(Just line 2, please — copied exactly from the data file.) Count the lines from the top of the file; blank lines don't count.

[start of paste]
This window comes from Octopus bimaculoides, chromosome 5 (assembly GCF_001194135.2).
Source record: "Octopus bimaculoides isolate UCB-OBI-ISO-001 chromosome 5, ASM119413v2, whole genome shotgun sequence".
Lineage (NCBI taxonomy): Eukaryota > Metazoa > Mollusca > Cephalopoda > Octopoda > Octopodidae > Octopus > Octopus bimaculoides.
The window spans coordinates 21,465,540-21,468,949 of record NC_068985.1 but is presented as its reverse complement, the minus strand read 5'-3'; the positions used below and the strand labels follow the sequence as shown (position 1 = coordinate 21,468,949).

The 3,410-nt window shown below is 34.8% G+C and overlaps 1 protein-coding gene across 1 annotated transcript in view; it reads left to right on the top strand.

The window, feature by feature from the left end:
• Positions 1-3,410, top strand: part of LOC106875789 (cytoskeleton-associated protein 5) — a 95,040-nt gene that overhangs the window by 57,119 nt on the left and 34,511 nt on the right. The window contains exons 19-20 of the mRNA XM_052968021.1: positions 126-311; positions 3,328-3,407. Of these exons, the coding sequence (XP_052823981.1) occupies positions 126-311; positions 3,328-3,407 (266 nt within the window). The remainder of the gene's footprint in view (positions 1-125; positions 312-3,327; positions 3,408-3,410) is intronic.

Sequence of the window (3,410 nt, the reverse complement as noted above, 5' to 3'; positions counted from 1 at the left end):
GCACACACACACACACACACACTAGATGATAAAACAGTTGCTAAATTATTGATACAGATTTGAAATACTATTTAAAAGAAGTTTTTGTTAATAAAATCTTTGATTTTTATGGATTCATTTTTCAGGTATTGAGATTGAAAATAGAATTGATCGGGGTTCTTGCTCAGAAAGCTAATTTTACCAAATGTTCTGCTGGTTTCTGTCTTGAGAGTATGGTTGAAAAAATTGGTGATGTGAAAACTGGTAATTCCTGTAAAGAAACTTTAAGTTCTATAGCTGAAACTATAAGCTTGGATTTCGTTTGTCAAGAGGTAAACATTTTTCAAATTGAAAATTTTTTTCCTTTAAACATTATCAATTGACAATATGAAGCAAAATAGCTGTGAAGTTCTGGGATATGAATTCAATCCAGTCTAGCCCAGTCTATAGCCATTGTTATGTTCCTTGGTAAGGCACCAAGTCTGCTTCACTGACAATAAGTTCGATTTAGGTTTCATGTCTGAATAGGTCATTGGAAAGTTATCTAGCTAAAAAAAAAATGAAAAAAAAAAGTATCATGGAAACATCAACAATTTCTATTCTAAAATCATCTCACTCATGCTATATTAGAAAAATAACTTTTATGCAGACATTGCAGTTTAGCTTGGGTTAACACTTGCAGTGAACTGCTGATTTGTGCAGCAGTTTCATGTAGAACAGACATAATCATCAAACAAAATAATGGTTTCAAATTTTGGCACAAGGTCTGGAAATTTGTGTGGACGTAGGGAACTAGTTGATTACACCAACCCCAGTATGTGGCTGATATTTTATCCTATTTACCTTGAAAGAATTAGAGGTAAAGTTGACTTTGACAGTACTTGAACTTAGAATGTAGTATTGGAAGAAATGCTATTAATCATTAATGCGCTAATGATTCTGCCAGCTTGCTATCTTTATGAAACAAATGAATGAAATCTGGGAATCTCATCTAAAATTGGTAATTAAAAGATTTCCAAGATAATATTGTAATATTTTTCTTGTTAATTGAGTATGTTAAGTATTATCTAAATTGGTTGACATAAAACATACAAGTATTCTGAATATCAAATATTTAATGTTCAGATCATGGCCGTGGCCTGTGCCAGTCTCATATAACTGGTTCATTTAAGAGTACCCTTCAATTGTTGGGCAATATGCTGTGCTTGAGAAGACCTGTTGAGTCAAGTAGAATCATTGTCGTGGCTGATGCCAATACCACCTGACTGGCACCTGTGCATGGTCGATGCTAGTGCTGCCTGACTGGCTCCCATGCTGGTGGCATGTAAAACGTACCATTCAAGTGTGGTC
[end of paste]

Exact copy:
Source record: "Octopus bimaculoides isolate UCB-OBI-ISO-001 chromosome 5, ASM119413v2, whole genome shotgun sequence".